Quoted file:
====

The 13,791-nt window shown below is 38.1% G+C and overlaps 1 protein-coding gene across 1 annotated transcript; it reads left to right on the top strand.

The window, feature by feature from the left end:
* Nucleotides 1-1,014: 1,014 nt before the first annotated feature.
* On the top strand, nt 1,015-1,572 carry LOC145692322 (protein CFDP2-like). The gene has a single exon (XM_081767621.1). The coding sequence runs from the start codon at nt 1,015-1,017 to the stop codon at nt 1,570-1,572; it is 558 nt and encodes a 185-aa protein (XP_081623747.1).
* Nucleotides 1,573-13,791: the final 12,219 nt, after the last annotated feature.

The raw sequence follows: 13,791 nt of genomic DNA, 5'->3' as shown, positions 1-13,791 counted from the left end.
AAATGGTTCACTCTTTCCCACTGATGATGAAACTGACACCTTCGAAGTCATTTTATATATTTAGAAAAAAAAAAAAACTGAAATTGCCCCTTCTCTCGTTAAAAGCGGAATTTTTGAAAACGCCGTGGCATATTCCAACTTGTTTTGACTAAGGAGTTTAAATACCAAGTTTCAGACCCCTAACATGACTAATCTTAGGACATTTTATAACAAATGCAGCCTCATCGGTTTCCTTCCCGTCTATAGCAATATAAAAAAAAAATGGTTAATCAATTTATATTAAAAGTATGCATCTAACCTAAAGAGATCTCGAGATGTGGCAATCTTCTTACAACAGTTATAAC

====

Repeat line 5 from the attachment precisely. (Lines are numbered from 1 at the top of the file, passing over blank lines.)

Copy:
* Nucleotides 1,573-13,791: the final 12,219 nt, after the last annotated feature.